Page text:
NIGHT TREADETH ON DAY
8 1/2 x 15 x 3 1/3 in.
21.5 x 38 x 9 cm.
Rene Hague, Gill's printer married to Joanna (Joan) Hague (the artists' daughter).
With Anthony D'Offay Gallery, 1982
With Peter Nahum Gallery, 1989 from whom purchased in 1996
Anthony D'Offay Gallery, London, Eric Gill Drawings and Carvings, A Centenary Exhibition, 1982, catalogue #53, illustrated pp. 47 & 55.
Peter Nahum Gallery, London, British Art From The Twentieth Century, 1989, catalogue #4, illustrated pp. 10 - 12.
Barbican Art Gallery, London, Eric Gill: Sculpture, 1992, catalogue #102, illustrated p. 119.
Peter Faulkner, William Morris and Eric Gill, William Morris Society, London, 1985.
Eric Gill, "Inscriptions in Stone" in Writing & Illuminating & Lettering, by Edward Johnston, John Hogg, 1906.
Evan R. Gill, The Inscriptional Work of Eric Gill: An Inventory, Cassell & Co., London, 1964, (not cited).
David Peace, Eric Gill: The Inscriptions, The Herbert Press, London, 1994, (not cited).
Robert N. Taylor, The Eric Gill Collection of the Humanities Research Centre: A Catalogue, University of Texas, Austin, 1982.
The best way to introduce this extrodinarily prescient example of "concrete poetry" - now over 100 years old - is to quote extensively from the catalogue entries cited above:
From the D'Offay 1982 Centenary Exhibition catalogue #53/page 55:
These lines were written in 1891 for an embroidered hanging designed and worked by Morris's daughter May for the tester valance of his four-poster bed at Kelmscott. This passage is based on a free translation of lines 86-87 of Book X of Homer's The Oddessey, where Odysseus relates how in the land of the Læstrygons, night and day intermingle.
Then in 1989 there is the excellent entry by DAVID COHEN in Peter Nahum Gallery's catalogue #4:
The words, 'Night treadeth on day', are taken from William Morris's 'The wind's on the Wold&', a poem written in 1891:
'Night treadeth on day,
And for worse or best,
Right good is rest.'
The passage is based on a free translation of lines 86-87 of Book X of Homer's The Oddessy, where Odysseus relates how in the land of the Læstrygons, Night and Day intermingle.
These lines were embroidered by Morris's daughter, May, on the tester valence of his fourposter bed at Kelmscott. May was later a student of Gill's at the Central School. Between 1905 and 1907, Gill lived in Hammersmith, the home of Morris and his circle in their most politically active days. For Gill to choose a text by Morris to inscribe was most natural, as there was a great affinity between the two men, although Morris had died when Gill was still a teenager. Many of Gill's ideas about the evils of industrialism, the value of handicraft, socialism and medievalism derive closely from Morris. In later years, after his conversion to Catholicism, Gill tended to downplay his debt to Morris, preferring instead to trace his pedigree to Ruskin. In The Necessity of Belief, (London 1931), Gill writes of Morris:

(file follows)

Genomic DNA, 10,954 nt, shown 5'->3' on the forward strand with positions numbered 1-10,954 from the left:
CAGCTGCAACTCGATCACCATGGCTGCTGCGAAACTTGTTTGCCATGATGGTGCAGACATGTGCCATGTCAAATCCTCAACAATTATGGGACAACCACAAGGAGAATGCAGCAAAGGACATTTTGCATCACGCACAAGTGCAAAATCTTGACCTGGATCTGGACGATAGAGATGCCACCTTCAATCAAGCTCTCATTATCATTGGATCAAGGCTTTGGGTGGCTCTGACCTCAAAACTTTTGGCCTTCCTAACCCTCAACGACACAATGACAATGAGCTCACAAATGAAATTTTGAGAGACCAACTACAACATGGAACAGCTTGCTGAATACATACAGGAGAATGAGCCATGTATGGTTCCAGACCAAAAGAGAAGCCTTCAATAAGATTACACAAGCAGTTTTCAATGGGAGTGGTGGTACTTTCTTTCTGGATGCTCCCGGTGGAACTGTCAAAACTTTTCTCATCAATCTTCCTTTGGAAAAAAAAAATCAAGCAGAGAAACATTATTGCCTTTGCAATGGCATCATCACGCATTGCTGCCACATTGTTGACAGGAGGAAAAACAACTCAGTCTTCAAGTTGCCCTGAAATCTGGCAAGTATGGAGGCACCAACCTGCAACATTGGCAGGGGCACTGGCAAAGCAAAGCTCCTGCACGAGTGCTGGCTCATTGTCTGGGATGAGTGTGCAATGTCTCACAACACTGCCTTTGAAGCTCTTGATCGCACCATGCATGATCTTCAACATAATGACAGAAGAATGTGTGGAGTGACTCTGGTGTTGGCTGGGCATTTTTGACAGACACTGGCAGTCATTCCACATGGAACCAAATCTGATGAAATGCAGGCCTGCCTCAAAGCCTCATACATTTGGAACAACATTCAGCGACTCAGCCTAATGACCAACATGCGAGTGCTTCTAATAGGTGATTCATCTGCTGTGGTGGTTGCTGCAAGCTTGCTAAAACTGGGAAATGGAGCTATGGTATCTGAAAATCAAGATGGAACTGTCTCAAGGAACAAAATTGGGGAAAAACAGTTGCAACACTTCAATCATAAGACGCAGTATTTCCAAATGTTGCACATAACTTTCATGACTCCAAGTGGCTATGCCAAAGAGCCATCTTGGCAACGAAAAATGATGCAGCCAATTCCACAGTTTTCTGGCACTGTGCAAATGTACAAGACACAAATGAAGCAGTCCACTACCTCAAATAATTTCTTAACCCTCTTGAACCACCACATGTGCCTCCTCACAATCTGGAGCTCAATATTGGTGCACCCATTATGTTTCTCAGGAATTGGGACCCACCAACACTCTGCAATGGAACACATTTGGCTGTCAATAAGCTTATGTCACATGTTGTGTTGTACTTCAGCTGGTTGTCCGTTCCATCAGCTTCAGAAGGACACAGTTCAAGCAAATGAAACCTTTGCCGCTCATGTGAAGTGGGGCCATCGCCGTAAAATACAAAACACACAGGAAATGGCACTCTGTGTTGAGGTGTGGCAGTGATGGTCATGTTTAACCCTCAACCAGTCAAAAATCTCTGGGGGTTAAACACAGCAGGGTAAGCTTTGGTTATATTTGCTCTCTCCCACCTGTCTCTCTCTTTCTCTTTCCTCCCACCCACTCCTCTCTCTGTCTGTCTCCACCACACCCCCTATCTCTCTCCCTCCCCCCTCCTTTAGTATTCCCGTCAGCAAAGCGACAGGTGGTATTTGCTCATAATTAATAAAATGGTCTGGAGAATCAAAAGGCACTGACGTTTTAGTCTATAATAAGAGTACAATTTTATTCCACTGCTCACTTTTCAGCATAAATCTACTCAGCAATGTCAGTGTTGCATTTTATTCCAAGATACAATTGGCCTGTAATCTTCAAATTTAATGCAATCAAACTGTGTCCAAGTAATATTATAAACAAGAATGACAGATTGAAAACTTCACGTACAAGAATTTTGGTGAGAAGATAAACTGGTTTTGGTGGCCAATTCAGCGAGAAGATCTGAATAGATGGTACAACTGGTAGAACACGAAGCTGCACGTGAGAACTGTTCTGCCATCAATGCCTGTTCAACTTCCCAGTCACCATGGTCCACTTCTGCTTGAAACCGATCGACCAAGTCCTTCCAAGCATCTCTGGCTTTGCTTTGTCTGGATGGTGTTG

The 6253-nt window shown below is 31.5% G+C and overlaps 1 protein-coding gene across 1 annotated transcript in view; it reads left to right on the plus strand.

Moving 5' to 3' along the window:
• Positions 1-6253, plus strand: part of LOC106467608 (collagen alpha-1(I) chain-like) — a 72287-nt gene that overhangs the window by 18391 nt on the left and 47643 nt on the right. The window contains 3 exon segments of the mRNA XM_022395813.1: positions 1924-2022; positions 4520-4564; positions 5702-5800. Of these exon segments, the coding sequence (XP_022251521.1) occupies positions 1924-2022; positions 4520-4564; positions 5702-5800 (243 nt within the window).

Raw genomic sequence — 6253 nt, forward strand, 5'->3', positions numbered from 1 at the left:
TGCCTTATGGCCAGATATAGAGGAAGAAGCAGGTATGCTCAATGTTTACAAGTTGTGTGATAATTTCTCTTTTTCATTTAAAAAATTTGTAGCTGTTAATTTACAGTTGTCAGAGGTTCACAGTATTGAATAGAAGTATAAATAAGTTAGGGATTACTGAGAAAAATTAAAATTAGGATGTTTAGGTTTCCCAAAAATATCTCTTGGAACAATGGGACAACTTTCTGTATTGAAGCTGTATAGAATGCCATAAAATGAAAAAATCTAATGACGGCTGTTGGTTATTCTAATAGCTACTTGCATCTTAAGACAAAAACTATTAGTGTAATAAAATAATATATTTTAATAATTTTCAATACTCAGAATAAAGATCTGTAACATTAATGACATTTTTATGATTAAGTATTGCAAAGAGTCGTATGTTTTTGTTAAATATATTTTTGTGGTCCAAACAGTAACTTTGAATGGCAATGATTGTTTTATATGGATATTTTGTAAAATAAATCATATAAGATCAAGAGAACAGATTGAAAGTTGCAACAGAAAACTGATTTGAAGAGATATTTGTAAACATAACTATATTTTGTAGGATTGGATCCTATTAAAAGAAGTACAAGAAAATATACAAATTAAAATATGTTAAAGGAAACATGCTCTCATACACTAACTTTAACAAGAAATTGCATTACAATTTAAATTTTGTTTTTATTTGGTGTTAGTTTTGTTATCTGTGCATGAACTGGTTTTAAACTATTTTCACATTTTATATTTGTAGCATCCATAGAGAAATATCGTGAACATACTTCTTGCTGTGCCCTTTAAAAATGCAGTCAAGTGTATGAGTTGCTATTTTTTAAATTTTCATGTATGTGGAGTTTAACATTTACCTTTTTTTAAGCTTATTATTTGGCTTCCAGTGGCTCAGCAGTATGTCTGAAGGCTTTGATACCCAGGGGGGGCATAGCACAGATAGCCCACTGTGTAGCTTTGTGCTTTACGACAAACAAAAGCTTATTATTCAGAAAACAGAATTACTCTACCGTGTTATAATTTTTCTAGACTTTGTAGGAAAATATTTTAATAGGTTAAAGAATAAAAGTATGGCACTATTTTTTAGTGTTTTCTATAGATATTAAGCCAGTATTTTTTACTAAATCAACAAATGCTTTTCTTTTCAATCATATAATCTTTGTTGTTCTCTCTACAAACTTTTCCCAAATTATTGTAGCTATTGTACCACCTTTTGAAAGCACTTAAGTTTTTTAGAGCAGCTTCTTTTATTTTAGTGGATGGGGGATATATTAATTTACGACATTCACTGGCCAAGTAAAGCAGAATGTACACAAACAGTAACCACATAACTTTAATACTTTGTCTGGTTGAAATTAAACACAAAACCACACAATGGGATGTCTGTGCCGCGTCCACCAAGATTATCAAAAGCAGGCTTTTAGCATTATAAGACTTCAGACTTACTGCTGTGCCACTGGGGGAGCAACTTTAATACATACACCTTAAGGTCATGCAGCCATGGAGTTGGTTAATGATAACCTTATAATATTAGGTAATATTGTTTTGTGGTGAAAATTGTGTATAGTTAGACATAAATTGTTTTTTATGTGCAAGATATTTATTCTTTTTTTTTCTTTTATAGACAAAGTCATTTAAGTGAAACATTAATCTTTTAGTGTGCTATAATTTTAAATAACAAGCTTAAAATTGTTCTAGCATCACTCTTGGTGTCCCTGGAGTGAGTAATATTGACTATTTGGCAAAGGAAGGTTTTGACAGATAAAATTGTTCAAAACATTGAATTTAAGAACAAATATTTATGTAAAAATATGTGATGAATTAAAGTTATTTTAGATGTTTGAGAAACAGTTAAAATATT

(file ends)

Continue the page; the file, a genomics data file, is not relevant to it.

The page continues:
'That great man, that most manly of great men, as sensitive and passionate as he was fearless and hot tempered, had not the mind to see the roots of the disorder. For all his humanity he did not see at what point it was that humanity was corrupted. An agnostic in revolt against a complacent Anglicism, a socialist in revolt against a mechanical industrialism, but an unbeliever! He saw no being behind doing: he saw no city of God behind an earthly paradise: he saw joy in labour but no sacrifice.'
At the time of 'Night treadeth on day', however, no such theological barrier came between the young Gill and his mentor. This inscription resonates with the romantic fervour of Gill's early attraction to Morris's poetry and politics. Gill was a man for whom the literary and formal aspects of letters were inseparable. It would not be unreasonable, perhaps, for a contemporary audience, familiar with Ian Hamilton Finlay or Tom Phillips, to view this Ketton stone carving as an inadvertent precursor of 'concrete poetry'.
David Cohen, August 1989
Finally there are a few insights regarding the physical aspects of the relief inscription noted by Judith Collins in the Barbican 1992 Exhibition catalogue entry # 102, page 119.
The letters in this relief stand out in relief form rather than being incised into the stone, and Gill occasionally favoured this style of letter-cutting during the years 1903-10. Relief letters can be found on the Crucifixion panel of 1920 (cat.6). This stone is not listed in Evan Gill's Inventory of the Inscriptional Work of Eric Gill, 1964, even though its provenance was the artist's family. In his 'Inscriptions in stone', an Appendix to Edward Johnston's seminal book of 1906, Writing & Illuminating & Lettering, Gill advises that Ketton stone is 'only suitable for large lettering'.
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